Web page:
2. White space created using tabs, line breaks and spaces is normalized by HTML into a single space. Therefore, if you want to use multiple spaces, you must use the non-breaking space character. For example, if you want to display 10 mph such that 10 and mph are not separated by a newline, you can write 10 mph.

How to Embed Content

Now that you know how to create HTML documents with your content, you may want to embed content into the document from other sources. This content may be text from another HTML document or flash applications.

Inline Frames

Inline frames are used to embed HTML documents inline with the content of the current HTML document. Therefore, in a way, this element creates nested browsers as multiple web page are loaded in the same window. These are implemented using the <iframe> element. Nested browsing contexts can be navigated using:

● window.parent – This WindowProxy object represents the parent browsing context.

● – This WindowProxy object represents the top-level browsing context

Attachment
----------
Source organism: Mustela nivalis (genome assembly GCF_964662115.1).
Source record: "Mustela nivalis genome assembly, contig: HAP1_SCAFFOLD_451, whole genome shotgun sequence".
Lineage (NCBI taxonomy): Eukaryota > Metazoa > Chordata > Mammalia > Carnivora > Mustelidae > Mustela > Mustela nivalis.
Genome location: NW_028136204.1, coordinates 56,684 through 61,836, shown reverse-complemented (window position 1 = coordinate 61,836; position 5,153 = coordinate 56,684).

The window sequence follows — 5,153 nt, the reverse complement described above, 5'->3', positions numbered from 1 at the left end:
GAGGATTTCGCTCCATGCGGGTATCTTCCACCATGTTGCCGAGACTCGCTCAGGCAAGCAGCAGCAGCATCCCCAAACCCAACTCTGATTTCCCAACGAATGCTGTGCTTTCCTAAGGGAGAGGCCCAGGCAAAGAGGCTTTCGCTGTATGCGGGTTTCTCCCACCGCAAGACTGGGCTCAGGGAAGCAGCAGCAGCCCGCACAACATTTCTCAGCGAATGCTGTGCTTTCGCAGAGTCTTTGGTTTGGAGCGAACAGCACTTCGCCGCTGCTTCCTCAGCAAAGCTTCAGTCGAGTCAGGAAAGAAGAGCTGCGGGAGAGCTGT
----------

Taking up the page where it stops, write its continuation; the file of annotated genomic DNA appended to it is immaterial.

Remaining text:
● window.frameElement – This represents the browsing context container and if there is no context container, it returns null.

The syntax of the <iframe> element is as follows:

<iframe src="name"></iframe>

Here the name of the attribute defines the name of the browsing context. This name can be any string like ‘sample.html’. However, the strong should not start with an underscore as names starting with underscore are reserved for special key names like _blank.


Sandboxing is used for avoiding the introduction of pop-ups or any other malware in your HTML document. In order to implement this, the attribute ‘sandbox’ is used. You can use this attribute in the following manner:

<iframe sandbox=”keywords” src="name">


When you use sandboxing, several restrictions are imposed on the called context. These restrictions include disabling forms, scripts, plugins and any frame other than itself. You can force the system to override these restrictions using keywords like:

● allow-same-origin

● allow-scripts